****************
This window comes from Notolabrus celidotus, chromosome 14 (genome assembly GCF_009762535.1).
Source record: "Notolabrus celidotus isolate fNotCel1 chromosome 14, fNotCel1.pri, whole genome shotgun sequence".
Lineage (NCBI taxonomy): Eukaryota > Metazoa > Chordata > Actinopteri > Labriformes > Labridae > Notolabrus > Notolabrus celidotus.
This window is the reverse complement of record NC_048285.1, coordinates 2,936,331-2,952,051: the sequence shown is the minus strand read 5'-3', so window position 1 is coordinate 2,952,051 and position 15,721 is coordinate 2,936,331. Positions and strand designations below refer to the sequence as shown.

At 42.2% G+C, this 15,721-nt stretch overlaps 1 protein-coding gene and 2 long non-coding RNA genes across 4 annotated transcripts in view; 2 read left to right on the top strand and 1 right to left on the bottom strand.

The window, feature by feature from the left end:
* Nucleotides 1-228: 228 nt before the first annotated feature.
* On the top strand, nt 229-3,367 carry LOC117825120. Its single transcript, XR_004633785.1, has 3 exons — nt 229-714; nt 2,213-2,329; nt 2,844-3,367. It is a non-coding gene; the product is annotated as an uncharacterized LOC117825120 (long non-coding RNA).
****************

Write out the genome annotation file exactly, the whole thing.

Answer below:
This window comes from Notolabrus celidotus, chromosome 14 (genome assembly GCF_009762535.1).
Source record: "Notolabrus celidotus isolate fNotCel1 chromosome 14, fNotCel1.pri, whole genome shotgun sequence".
Lineage (NCBI taxonomy): Eukaryota > Metazoa > Chordata > Actinopteri > Labriformes > Labridae > Notolabrus > Notolabrus celidotus.
This window is the reverse complement of record NC_048285.1, coordinates 2,936,331-2,952,051: the sequence shown is the minus strand read 5'-3', so window position 1 is coordinate 2,952,051 and position 15,721 is coordinate 2,936,331. Positions and strand designations below refer to the sequence as shown.

At 42.2% G+C, this 15,721-nt stretch overlaps 1 protein-coding gene and 2 long non-coding RNA genes across 4 annotated transcripts in view; 2 read left to right on the top strand and 1 right to left on the bottom strand.

The window, feature by feature from the left end:
* Nucleotides 1-228: 228 nt before the first annotated feature.
* On the top strand, nt 229-3,367 carry LOC117825120. Its single transcript, XR_004633785.1, has 3 exons — nt 229-714; nt 2,213-2,329; nt 2,844-3,367. It is a non-coding gene; the product is annotated as an uncharacterized LOC117825120 (long non-coding RNA).